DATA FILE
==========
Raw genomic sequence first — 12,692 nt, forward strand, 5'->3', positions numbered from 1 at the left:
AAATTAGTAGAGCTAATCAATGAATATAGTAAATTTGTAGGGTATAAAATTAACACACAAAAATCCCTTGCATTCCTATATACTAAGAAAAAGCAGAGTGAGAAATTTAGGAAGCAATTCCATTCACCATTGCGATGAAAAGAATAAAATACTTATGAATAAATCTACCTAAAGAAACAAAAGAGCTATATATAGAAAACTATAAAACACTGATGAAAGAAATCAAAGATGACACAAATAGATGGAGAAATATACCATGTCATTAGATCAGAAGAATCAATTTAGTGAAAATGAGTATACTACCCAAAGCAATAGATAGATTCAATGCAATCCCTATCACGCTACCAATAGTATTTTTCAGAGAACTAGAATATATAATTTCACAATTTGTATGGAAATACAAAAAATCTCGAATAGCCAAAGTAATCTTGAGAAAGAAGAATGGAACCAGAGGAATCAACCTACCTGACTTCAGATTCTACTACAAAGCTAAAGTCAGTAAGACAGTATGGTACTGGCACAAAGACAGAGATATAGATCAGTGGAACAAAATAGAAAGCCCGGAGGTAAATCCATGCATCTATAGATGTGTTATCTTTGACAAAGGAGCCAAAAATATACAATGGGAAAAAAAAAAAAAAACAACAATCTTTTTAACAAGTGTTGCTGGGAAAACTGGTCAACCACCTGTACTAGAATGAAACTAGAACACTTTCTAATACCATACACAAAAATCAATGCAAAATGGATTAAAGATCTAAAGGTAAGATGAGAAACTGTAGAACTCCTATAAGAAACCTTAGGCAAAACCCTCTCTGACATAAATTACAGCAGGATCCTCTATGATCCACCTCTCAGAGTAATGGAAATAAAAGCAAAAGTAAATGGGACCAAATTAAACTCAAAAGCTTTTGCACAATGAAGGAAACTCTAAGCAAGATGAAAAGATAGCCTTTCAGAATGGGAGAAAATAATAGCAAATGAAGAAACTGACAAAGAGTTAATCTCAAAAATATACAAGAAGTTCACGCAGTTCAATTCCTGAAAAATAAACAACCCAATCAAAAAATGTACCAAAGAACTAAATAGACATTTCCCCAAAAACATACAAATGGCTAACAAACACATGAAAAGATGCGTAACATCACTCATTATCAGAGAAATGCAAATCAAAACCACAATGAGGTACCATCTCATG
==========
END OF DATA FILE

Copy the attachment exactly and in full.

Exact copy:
Raw genomic sequence first — 12,692 nt, forward strand, 5'->3', positions numbered from 1 at the left:
AAATTAGTAGAGCTAATCAATGAATATAGTAAATTTGTAGGGTATAAAATTAACACACAAAAATCCCTTGCATTCCTATATACTAAGAAAAAGCAGAGTGAGAAATTTAGGAAGCAATTCCATTCACCATTGCGATGAAAAGAATAAAATACTTATGAATAAATCTACCTAAAGAAACAAAAGAGCTATATATAGAAAACTATAAAACACTGATGAAAGAAATCAAAGATGACACAAATAGATGGAGAAATATACCATGTCATTAGATCAGAAGAATCAATTTAGTGAAAATGAGTATACTACCCAAAGCAATAGATAGATTCAATGCAATCCCTATCACGCTACCAATAGTATTTTTCAGAGAACTAGAATATATAATTTCACAATTTGTATGGAAATACAAAAAATCTCGAATAGCCAAAGTAATCTTGAGAAAGAAGAATGGAACCAGAGGAATCAACCTACCTGACTTCAGATTCTACTACAAAGCTAAAGTCAGTAAGACAGTATGGTACTGGCACAAAGACAGAGATATAGATCAGTGGAACAAAATAGAAAGCCCGGAGGTAAATCCATGCATCTATAGATGTGTTATCTTTGACAAAGGAGCCAAAAATATACAATGGGAAAAAAAAAAAAAAACAACAATCTTTTTAACAAGTGTTGCTGGGAAAACTGGTCAACCACCTGTACTAGAATGAAACTAGAACACTTTCTAATACCATACACAAAAATCAATGCAAAATGGATTAAAGATCTAAAGGTAAGATGAGAAACTGTAGAACTCCTATAAGAAACCTTAGGCAAAACCCTCTCTGACATAAATTACAGCAGGATCCTCTATGATCCACCTCTCAGAGTAATGGAAATAAAAGCAAAAGTAAATGGGACCAAATTAAACTCAAAAGCTTTTGCACAATGAAGGAAACTCTAAGCAAGATGAAAAGATAGCCTTTCAGAATGGGAGAAAATAATAGCAAATGAAGAAACTGACAAAGAGTTAATCTCAAAAATATACAAGAAGTTCACGCAGTTCAATTCCTGAAAAATAAACAACCCAATCAAAAAATGTACCAAAGAACTAAATAGACATTTCCCCAAAAACATACAAATGGCTAACAAACACATGAAAAGATGCGTAACATCACTCATTATCAGAGAAATGCAAATCAAAACCACAATGAGGTACCATCTCATG